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WASHINGTON (Reuters) – An IRS official effectively waived her right not to testify about the tax agency’s targeting of conservative groups, a Republican-led congressional committee concluded on Friday in a vote that cleared the way for Congress to hold her in contempt.

Lois Lerner, former head of the Internal Revenue Service’s tax-exempt division, angered Republicans last month when she invoked her constitutional right not to answer their questions at a hearing.

The committee is investigating the IRS’s admission that it subjected applications for tax exempt status from groups with “Tea Party” or “Patriot” in their names to special scrutiny.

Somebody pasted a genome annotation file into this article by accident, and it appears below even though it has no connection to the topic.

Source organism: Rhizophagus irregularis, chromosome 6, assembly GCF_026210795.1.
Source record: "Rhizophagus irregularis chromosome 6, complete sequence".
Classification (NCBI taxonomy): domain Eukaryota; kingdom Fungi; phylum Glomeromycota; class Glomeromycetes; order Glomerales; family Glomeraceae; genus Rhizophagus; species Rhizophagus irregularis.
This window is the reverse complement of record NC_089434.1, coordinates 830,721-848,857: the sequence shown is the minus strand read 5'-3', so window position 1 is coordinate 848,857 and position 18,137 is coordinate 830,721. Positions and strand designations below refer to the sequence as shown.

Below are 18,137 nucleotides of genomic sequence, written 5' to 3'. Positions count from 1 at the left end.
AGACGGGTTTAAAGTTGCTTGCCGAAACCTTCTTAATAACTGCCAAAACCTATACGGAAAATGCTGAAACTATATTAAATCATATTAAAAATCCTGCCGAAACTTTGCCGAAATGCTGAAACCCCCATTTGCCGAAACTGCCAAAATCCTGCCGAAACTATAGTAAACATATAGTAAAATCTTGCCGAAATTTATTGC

By reading a statement telling lawmakers that she did “nothing wrong” before invoking her Fifth Amendment protections, some Republicans said that Lerner waived her rights.

The Oversight and Government Reform Committee of the U.S. House of Representatives approved on a party-line vote a Republican resolution on Friday saying that Lerner did waive her Fifth Amendment protection against self-incrimination.

“That is the not the way the Fifth Amendment works. You don’t get to tell your side of the story,” and then avoid cross examination, said Republican Trey Gowdy. “She sat there and could have said nothing.”

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